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The Nativar Conundrum: New Research on Natives vs. Native Cultivars with Dr. Doug Tallamy

Planting trees or shrubs this fall? How will you go about making your plant selection? If you have been reading the EcoBeneficial website, hopefully you have been inspired to choose native plants. Beyond that, your choices might be more complicated – should you choose plants that are native to your immediate area or native to your region? Locally sourced or not? Organically grown or conventionally grown?

A choice that we rarely even contemplate is “native plant or native cultivar?” Often we have no choice at all – we simply buy what is available at a local nursery – and frequently that means a “nativar”- a cultivar, or selection, of a native plant. There can be significant ecological implications to this choice.

Red Maple in fall color Photo: Flickr_rosemaryluck

Red Maple in fall color
Photo: Flickr_rosemaryluck

Perhaps you go shopping for a Red Maple (Acer rubrum), but the only one in stock at the local nursery is the nativar Acer rubrum ‘Brandywine.’   Will this plant function the same way ecologically as Acer rubrum? In this case the answer is a clear “no.”   ‘Brandywine’ is propagated by tissue culture (asexually), not from seed (sexually). Every ‘Brandywine’ is a clone of the parent plant – where that initial tissue was sourced. Since genetic diversity is key to a healthy ecosystem, clones are not your best ecological choice.

The full ecological implications of nativars versus natives are not clear cut, and, to date, there has been very little research on this topic. Enter Dr. Doug Tallamy, the noted entomologist from the University of Delaware and author of the revelatory book, Bringing Nature Home.  Tallamy and his graduate student, Emily Baisden, have partnered with the Mt. Cuba Center on a multiyear research project. Their goal is to determine whether cultivars of woody plants are as attractive to insects as are straight species trees and shrubs.BringingNatureHome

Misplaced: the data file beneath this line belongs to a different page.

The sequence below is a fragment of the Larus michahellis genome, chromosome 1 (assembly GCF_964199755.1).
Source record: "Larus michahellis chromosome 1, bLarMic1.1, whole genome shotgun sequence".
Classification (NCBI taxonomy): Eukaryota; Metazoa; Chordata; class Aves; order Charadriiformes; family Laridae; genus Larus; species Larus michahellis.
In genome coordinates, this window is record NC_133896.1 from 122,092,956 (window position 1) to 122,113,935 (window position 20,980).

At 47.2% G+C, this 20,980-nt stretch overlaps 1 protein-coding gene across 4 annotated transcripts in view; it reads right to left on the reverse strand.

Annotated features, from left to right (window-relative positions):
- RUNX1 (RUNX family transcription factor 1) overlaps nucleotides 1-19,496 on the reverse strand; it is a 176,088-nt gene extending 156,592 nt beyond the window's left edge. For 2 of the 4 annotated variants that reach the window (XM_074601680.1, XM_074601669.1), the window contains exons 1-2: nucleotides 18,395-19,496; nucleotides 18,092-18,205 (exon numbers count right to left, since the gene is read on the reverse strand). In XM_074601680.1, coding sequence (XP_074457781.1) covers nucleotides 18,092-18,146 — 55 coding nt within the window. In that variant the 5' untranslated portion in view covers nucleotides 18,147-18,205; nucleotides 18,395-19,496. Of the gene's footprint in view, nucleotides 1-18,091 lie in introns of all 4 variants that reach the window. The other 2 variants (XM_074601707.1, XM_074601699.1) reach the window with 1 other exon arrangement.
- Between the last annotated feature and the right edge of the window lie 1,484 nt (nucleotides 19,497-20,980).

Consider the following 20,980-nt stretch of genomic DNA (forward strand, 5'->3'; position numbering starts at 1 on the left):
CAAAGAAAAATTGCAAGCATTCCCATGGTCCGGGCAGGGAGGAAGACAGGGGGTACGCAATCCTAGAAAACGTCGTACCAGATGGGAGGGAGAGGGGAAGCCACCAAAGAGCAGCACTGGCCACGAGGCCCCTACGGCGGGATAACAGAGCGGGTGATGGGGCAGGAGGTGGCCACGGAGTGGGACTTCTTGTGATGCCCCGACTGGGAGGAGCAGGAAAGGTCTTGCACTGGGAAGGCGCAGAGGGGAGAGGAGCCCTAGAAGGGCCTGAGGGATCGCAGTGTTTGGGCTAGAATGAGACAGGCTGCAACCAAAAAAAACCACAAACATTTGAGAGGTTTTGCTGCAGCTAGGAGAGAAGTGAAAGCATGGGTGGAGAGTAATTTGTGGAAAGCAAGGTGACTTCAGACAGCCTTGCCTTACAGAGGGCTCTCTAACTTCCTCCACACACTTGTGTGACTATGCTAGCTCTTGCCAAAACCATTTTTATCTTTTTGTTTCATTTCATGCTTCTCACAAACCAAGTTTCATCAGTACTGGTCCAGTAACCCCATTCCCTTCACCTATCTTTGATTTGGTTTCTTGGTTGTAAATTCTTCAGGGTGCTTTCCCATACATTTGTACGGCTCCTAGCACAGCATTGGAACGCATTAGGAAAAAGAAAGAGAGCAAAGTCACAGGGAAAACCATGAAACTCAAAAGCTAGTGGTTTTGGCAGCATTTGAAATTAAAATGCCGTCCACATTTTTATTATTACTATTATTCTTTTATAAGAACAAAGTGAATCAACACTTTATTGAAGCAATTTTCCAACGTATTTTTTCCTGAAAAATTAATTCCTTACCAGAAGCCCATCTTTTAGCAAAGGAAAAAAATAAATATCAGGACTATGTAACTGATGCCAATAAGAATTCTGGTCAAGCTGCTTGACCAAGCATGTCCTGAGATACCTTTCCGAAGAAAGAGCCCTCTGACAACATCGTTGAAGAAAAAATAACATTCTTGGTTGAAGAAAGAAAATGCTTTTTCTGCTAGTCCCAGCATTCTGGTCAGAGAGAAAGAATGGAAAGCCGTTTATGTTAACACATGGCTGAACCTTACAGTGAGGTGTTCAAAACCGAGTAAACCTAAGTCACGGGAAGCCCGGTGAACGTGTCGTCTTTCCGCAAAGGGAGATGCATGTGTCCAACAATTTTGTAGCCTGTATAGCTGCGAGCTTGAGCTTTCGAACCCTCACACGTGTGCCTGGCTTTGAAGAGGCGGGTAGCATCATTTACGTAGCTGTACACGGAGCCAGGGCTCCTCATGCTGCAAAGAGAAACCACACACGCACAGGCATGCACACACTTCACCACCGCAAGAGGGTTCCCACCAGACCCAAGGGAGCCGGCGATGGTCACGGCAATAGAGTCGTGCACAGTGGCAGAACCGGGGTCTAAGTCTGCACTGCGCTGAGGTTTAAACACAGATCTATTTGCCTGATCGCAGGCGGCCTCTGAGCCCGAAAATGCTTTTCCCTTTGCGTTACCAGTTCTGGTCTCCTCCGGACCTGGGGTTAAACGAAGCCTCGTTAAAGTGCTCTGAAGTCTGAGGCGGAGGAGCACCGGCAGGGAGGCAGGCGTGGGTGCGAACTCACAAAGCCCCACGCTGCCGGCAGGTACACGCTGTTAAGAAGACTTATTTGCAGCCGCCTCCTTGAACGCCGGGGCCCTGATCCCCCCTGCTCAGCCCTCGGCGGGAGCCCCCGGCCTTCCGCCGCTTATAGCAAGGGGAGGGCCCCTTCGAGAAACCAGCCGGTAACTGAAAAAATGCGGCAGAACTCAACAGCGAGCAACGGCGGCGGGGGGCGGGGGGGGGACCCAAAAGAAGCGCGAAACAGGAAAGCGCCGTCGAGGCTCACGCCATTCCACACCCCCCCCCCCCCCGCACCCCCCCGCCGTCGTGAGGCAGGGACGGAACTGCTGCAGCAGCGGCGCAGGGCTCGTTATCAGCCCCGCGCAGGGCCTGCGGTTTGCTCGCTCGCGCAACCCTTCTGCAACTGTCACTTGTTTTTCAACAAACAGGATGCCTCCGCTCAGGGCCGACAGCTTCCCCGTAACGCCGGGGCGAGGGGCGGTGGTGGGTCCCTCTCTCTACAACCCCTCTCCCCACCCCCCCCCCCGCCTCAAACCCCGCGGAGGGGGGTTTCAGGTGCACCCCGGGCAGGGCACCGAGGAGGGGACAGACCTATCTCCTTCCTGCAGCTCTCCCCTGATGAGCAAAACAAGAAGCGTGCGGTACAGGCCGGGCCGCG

Dr. Tallamy sat down with Kim Eierman of EcoBeneficial to discuss his research and the preliminary results (click here to listen to the podcast interview).

When asked why he decided do this research, Tallamy explained that so much of the Earth is now dominated by humans that “it is important to keep life in our landscapes where we live, work and play.” He elaborated, “we need to literally rebuild functioning ecosystems right in our yards.” Attracting more native insects into our landscapes is critical to building healthier ecosystems.

For the study, sixteen species of trees and shrubs were selected, along with multiple cultivars of each species – a total of 160 plants.   Some of the plants include: Red Maple (Acer rubrum), Sweetgum (Liquidambar stryaciflua), American Elm (Ulmus americana), Redcedar (Juniperus virginana), Winterberry (Ilex verticillata), Redosier Dogwood (Cornus sericea), Highbush Blueberry (Vaccinum corymbosum), and Arrowwood Viburnum (Viburnum dentatum).

Sweet Gum (Liquidambar stryaciflua) Photo: Flickr – Andy Atzet

Each straight species woody was planted in the middle of a circle, with cultivars of that species planted around it. This gave insects an equal opportunity to choose any of the similar plants. Many types of insects were sampled including: owlet moths, inchworms, tree hoppers, leaf hoppers, many types of caterpillars and beetles, even predators and parasitoids. While adult insects were often detected, they may have simply been resting. The presence of immature insects clearly signaled the use of a plant by a given insect species.

Graduate student, Emily Baisden, conducted the sampling three times during the season, identifying every species, the count per species (species richness) and the number of species (species abundance). Some insects were vacuumed off a plant and sampled, while more recalcitrant insects, like caterpillars and beetles, were sampled by hand.